Tuesday, July 28, 2009

Challenges of an In Focus Photographer

In Focus photographers are faced with the daily challenges of overcoming photographic prejudices and stereotypes that dictate a photograph must ALWAYS be tack sharp or must ALWAYS be perfectly exposed or must ALWAYS have the correct white balance. With the proliferation of photo-manipulation software, photographers are now being told they MUST always shoot RAW and they MUST add post-processing to their workflow if they want to be taken seriously. Photographers who abide by these “laws of photography” are stuck in the proverbial rut and unable to express themselves artistically – their images look just like everyone else’s.

Consider for a moment, if you will, that some of the world’s most famous and expensive paintings do not necessarily represent reality accurately. Paintings such as Pablo Picasso’s “Femme assise dans un jardin” ($49.6 mil.), Willem de Kooning’s “Police Gazette” ($63.5 mil.), and the world’s most expensive painting, Jackson Pollock’s “No. 5, 1948” ($140 mil.). These painters didn’t care what the world would think about their paintings – they just fulfilled a personal vision they may have had and decided to go against the grain of common artistic expectations.

And so it must be with us In Focus photographers – if we are to make a statement about what photographic art is, then we must make our voices heard loud and clear. We must be rise up to the challenge and stare it in the eye and say, “No! My photographs DO NOT need to be tack sharp or perfectly exposed!” We must be willing to explore and experiment with isolating or combining different techniques without worrying about what others may think. If our voices are loud enough, others will eventually awaken to the sound of a new photographic revolution.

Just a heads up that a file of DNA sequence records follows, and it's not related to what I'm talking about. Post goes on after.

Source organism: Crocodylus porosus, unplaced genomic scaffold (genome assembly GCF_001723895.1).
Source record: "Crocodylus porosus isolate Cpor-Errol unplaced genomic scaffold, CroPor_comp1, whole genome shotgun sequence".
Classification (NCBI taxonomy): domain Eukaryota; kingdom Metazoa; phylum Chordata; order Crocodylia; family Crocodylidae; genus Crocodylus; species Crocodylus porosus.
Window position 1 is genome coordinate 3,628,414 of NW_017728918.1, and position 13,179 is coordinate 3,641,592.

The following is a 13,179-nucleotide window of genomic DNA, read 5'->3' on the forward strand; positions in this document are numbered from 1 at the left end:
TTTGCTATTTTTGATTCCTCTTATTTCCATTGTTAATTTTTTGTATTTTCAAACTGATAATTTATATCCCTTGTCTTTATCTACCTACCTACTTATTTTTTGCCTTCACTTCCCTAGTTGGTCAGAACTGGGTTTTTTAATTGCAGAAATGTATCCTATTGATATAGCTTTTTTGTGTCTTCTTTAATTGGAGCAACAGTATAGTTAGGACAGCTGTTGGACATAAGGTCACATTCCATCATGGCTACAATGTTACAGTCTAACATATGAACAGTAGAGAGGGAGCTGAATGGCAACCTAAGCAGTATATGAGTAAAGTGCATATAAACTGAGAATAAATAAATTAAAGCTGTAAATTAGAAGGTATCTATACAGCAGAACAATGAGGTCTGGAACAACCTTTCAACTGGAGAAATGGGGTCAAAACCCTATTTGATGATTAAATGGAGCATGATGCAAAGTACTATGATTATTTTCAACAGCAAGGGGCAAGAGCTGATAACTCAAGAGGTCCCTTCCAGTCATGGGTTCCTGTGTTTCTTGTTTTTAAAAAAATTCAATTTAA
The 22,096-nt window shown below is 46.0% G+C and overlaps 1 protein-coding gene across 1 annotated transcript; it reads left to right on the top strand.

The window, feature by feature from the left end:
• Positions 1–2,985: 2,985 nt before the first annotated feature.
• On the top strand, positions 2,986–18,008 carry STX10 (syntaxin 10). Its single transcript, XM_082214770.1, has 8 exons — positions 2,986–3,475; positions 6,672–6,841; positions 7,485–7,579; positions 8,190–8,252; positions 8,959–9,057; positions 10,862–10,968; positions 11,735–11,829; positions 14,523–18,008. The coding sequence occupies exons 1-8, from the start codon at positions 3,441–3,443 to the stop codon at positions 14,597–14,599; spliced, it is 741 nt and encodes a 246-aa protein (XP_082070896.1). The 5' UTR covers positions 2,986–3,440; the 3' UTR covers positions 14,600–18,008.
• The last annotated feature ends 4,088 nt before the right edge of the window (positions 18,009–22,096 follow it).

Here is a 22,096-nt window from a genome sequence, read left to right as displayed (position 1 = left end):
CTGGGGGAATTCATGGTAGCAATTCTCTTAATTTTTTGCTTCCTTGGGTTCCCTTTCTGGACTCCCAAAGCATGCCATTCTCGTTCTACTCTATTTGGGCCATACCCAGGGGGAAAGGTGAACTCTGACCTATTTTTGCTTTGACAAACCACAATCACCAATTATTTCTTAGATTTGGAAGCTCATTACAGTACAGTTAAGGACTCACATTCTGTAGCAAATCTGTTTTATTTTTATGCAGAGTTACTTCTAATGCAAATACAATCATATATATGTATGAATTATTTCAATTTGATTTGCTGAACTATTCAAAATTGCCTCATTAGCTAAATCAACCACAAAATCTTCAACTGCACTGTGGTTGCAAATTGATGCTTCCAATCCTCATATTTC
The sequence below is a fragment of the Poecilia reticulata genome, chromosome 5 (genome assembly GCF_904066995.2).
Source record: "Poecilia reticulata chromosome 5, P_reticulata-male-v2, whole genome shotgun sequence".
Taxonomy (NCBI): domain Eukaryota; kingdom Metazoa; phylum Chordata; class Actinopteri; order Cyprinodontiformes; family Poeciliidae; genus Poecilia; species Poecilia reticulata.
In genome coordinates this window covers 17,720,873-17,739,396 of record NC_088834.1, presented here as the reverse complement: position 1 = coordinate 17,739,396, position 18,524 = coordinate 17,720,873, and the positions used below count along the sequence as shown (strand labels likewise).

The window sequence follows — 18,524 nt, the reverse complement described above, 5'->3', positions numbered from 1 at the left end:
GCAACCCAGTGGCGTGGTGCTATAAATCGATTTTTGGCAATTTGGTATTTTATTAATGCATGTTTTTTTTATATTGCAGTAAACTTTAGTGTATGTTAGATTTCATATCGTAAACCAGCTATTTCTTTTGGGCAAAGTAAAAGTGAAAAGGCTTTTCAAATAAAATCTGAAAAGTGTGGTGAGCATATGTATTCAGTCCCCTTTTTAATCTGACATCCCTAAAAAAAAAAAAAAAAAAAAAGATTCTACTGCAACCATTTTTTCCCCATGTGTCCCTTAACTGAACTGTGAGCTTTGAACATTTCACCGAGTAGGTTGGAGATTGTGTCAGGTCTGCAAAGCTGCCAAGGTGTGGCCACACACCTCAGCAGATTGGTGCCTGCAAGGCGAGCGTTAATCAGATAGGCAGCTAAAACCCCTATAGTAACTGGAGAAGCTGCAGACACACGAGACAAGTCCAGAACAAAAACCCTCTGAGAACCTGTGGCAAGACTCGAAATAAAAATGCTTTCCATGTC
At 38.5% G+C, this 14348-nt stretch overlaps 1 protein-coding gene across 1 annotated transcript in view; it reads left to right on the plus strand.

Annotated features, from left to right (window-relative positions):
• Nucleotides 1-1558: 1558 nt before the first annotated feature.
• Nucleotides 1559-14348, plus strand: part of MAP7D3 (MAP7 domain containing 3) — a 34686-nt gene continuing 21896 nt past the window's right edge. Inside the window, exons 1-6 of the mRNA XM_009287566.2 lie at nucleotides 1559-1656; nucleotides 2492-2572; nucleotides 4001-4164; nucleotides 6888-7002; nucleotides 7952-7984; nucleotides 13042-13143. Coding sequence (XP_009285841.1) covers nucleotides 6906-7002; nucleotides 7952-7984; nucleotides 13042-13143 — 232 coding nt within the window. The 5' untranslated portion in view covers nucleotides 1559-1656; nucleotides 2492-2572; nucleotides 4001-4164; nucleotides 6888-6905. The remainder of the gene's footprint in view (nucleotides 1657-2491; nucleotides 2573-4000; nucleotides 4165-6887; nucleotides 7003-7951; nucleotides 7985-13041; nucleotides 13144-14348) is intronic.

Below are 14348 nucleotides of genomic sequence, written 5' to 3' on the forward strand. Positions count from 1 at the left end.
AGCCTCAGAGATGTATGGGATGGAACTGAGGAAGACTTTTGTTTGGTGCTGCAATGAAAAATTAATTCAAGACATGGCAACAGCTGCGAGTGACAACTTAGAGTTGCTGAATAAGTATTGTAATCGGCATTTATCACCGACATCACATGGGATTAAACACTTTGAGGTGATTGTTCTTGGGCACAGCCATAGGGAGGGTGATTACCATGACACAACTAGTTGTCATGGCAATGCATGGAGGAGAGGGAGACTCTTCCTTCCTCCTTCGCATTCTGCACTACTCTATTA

I recently read about a technique in which photographers enhance an image by overlaying a texture onto the image using post-processing techniques. This particular article included a how-to and, while it was interesting and resulted in some beautiful effects, one thing bothered me: the author commented that it was impossible achieve this in-camera. Being the type of person who takes it as a personal challenge when told they can’t do something, I decided to prove the author wrong. I quickly thought about what needed to be done, which was easy because it involves at least a double-exposure. Second was subject, and third was the texture.

Using the resources I had available to me at the time, I decided to use my son as the subject and the pattern on the chair cushion as the texture. It took about ten shots of tweaking the camera settings and lighting to get the effect you see in the picture. I think I proved the author wrong…


  1. You proved the world wrong Chris. Thanks so much for making a difference.

  2. Chris,

    Your photo looks like an oil painting...
    Wonderful work.


  3. Thank you both! Dorothy, your comment is affirmation that I achieved the effect I had envisioned. Thank you so much!


  4. I appreciate the comparisons to artists like Picasso and how they transcended the "tradition" of the day to express their own ideas. They knew the "accepted" techniques, but went beyond to make their own vision. I feel I need to know all the "proper" techniques, exposures and sharp focus first, then I can become creative with them in my own way. I love your portrait of your son. The mood is so peaceful and the whole composition is beautifully balanced.

  5. Excellent work Chris! Keep showing them what an artist can do versus a wiz with software.

  6. Wow Chris! Great Job! Your photo shows what's really possible "in camera".


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